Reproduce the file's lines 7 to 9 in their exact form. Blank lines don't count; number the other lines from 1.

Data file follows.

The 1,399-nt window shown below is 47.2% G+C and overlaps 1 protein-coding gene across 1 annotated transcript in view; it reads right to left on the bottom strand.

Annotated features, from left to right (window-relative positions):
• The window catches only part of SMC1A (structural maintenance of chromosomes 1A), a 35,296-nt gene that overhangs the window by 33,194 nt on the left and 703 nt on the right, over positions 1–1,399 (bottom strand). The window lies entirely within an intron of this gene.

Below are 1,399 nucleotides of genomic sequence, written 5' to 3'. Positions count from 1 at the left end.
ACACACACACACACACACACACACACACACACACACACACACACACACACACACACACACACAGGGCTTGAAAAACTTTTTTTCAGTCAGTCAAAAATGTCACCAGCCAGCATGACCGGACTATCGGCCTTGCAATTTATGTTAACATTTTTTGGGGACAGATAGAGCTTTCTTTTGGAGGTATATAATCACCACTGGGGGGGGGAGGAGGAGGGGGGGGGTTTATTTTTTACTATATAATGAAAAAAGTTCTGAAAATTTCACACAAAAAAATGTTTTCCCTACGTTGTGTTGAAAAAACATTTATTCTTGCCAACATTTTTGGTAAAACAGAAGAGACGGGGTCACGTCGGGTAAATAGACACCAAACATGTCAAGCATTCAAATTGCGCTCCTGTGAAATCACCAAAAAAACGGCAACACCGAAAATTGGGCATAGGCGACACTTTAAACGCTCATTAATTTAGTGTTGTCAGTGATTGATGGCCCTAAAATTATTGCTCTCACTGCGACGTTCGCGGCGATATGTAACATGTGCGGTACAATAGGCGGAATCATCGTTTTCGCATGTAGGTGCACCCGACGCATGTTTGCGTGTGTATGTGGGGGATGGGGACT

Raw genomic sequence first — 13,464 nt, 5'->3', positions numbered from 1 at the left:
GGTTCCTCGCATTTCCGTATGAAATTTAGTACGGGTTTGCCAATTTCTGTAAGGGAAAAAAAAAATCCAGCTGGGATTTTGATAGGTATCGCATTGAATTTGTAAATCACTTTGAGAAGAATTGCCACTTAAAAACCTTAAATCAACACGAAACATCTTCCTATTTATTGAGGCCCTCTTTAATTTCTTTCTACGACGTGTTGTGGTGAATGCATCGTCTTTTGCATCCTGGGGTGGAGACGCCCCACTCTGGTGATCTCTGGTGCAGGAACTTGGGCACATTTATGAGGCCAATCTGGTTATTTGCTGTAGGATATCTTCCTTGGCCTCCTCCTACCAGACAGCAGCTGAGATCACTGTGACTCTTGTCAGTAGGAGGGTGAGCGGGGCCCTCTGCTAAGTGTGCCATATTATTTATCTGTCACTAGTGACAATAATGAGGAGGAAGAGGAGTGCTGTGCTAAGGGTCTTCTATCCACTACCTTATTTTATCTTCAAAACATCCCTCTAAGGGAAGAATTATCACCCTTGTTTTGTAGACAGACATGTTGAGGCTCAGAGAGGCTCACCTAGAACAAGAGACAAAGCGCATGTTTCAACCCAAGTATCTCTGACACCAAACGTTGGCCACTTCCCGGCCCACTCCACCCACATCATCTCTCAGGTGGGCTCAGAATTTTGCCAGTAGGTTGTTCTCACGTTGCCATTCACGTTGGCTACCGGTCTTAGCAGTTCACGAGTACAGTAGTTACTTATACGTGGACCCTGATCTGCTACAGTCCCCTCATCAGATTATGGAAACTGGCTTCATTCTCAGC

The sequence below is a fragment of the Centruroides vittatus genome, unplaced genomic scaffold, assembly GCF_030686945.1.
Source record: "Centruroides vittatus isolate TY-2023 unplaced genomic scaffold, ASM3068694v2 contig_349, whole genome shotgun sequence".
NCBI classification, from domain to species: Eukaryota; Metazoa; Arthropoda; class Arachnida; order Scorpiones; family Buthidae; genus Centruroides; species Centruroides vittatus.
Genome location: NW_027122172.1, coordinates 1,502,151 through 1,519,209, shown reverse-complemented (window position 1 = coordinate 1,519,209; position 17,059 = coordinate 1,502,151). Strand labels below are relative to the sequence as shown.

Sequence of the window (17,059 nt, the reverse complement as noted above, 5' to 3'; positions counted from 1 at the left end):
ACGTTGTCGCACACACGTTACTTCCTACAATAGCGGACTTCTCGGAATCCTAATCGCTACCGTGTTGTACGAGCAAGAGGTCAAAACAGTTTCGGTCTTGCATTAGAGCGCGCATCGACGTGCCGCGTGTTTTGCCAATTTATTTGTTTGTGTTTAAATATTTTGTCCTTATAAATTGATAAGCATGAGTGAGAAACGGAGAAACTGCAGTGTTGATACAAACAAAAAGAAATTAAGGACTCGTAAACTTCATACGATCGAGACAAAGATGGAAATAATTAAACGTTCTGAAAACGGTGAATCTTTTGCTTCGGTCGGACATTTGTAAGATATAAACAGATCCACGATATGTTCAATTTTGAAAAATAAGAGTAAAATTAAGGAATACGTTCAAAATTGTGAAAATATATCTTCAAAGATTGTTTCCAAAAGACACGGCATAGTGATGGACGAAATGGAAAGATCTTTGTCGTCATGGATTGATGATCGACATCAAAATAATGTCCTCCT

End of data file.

GGTTCCTCGCATTTCCGTATGAAATTTAGTACGGGTTTGCCAATTTCTGTAAGGGAAAAAAAAAATCCAGCTGGGATTTTGATAGGTATCGCATTGAATTTGTAAATCACTTTGAGAAGAATTGCCACTTAAAAACCTTAAATCAACACGAAACATCTTCCTATTTATTGAGGCCCTCTTTAATTTCTTTCTACGACGTGTTGTGGTGAATGCATCGTCTTTTGCATCCTGGGGTGGAGACGCCCCACTCTGGTGATCTCTGGTGCAGGAACTTGGGCACATTTATGAGGCCAATCTGGTTATTTGCTGTAGGATATCTTCCTTGGCCTCCTCCTACCAGACAGCAGCTGAGATCACTGTGACTCTTGTCAGTAGGAGGGTGAGCGGGGCCCTCTGCTAAGTGTGCCATATTATTTATCTGTCACTAGTGACAATAATGAGGAGGAAGAGGAGTGCTGTGCTAAGGGTCTTCTATCCACTACCTTATTTTATCTTCAAAACATCCCTCTAAGGGAAGAATTATCACCCTTGTTTTGTAGACAGACATGTTGAGGCTCAGAGAGGCTCACCTAGAACAAGAGACAAAGCGCATGTTTCAACCCAAGTATCTCTGACACCAAACGTTGGCCACTTCCCGGCCCACTCCACCCACATCATCTCTCAGGTGGGCTCAGAATTTTGCCAGTAGGTTGTTCTCACGTTGCCATTCACGTTGGCTACCGGTCTTAGCAGTTCACGAGTACAGTAGTTACTTATACGTGGACCCTGATCTGCTACAGTCCCCTCATCAGATTATGGAAACTGGCTTCATTCTCAGC

The sequence below is a fragment of the Centruroides vittatus genome, unplaced genomic scaffold, assembly GCF_030686945.1.
Source record: "Centruroides vittatus isolate TY-2023 unplaced genomic scaffold, ASM3068694v2 contig_349, whole genome shotgun sequence".